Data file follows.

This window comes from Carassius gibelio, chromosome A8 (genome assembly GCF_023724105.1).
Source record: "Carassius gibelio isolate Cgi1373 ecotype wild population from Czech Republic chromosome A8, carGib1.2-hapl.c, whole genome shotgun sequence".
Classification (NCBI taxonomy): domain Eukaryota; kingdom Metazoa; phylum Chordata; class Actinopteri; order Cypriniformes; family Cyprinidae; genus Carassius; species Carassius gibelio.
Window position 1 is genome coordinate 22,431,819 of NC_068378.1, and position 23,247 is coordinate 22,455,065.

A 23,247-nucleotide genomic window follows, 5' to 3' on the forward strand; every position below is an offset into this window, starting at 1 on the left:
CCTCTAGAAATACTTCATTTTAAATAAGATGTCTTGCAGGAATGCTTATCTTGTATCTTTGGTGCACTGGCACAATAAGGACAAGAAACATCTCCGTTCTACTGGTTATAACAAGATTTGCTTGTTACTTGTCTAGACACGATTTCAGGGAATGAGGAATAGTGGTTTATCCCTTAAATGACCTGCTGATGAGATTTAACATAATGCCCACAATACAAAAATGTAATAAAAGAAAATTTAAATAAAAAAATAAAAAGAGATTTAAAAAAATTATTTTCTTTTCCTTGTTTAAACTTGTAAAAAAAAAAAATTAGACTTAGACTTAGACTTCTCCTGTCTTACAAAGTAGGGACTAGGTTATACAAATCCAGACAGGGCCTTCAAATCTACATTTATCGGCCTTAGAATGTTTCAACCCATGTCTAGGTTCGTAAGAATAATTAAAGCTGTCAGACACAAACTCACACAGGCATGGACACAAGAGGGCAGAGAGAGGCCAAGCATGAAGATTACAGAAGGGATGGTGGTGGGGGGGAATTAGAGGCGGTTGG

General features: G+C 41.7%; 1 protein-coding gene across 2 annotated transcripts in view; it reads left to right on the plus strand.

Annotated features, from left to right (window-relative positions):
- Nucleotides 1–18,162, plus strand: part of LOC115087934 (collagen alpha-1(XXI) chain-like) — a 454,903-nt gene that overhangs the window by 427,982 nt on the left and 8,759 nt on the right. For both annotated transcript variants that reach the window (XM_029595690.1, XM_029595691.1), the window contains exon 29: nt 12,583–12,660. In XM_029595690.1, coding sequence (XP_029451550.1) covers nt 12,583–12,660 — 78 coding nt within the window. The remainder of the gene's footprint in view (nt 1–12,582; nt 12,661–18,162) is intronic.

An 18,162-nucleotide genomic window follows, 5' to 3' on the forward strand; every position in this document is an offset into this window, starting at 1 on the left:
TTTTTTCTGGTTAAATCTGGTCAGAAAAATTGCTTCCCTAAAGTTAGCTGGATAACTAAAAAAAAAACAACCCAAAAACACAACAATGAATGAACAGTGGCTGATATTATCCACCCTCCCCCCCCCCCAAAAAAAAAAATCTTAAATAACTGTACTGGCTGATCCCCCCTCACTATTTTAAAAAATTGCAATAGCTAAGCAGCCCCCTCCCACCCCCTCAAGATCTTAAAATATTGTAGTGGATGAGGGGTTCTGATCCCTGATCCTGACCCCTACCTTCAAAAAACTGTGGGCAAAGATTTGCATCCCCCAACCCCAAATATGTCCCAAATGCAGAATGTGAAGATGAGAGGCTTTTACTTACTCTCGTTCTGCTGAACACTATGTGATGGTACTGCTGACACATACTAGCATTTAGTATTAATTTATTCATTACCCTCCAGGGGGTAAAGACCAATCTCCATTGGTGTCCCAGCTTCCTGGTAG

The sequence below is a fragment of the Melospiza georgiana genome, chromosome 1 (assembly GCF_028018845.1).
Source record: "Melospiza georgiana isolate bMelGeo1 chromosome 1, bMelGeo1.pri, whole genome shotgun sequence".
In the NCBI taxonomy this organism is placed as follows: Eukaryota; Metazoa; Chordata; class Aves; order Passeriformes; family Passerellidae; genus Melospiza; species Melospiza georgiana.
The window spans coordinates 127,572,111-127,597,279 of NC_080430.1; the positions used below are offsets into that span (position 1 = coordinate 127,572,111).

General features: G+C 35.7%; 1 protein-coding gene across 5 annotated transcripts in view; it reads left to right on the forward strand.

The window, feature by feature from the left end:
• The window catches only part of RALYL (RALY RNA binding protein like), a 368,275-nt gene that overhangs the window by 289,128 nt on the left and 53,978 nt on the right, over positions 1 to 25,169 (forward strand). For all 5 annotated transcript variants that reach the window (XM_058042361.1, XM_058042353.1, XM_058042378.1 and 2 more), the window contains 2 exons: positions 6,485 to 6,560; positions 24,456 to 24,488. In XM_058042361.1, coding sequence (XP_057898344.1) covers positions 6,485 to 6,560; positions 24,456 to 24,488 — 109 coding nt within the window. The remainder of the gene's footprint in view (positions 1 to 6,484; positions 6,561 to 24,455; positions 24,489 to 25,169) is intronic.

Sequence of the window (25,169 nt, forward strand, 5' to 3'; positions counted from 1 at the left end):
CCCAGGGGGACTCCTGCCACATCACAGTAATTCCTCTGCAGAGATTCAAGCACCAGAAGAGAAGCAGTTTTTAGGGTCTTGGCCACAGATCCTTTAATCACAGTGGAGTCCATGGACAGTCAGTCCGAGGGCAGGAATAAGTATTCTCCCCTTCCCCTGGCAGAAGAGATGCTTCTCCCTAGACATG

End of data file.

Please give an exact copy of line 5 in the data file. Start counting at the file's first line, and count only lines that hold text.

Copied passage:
A 23,247-nucleotide genomic window follows, 5' to 3' on the forward strand; every position below is an offset into this window, starting at 1 on the left: